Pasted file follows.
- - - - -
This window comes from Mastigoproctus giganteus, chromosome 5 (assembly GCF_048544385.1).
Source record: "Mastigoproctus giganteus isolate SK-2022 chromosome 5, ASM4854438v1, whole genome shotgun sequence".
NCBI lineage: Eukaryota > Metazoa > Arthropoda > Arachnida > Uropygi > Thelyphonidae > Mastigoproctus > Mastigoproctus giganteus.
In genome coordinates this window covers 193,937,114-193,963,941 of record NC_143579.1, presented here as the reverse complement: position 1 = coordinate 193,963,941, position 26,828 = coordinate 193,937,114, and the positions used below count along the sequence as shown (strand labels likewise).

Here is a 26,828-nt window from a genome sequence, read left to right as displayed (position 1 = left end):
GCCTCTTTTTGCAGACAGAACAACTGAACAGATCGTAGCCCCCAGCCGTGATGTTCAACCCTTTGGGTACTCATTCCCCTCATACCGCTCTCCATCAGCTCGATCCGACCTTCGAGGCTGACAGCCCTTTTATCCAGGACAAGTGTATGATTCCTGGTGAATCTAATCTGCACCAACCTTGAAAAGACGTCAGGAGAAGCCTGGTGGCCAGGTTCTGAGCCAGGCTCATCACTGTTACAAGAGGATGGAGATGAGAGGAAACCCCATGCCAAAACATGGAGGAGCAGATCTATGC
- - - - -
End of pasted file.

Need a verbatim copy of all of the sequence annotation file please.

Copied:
This window comes from Mastigoproctus giganteus, chromosome 5 (assembly GCF_048544385.1).
Source record: "Mastigoproctus giganteus isolate SK-2022 chromosome 5, ASM4854438v1, whole genome shotgun sequence".
NCBI lineage: Eukaryota > Metazoa > Arthropoda > Arachnida > Uropygi > Thelyphonidae > Mastigoproctus > Mastigoproctus giganteus.
In genome coordinates this window covers 193,937,114-193,963,941 of record NC_143579.1, presented here as the reverse complement: position 1 = coordinate 193,963,941, position 26,828 = coordinate 193,937,114, and the positions used below count along the sequence as shown (strand labels likewise).

Here is a 26,828-nt window from a genome sequence, read left to right as displayed (position 1 = left end):
GCCTCTTTTTGCAGACAGAACAACTGAACAGATCGTAGCCCCCAGCCGTGATGTTCAACCCTTTGGGTACTCATTCCCCTCATACCGCTCTCCATCAGCTCGATCCGACCTTCGAGGCTGACAGCCCTTTTATCCAGGACAAGTGTATGATTCCTGGTGAATCTAATCTGCACCAACCTTGAAAAGACGTCAGGAGAAGCCTGGTGGCCAGGTTCTGAGCCAGGCTCATCACTGTTACAAGAGGATGGAGATGAGAGGAAACCCCATGCCAAAACATGGAGGAGCAGATCTATGC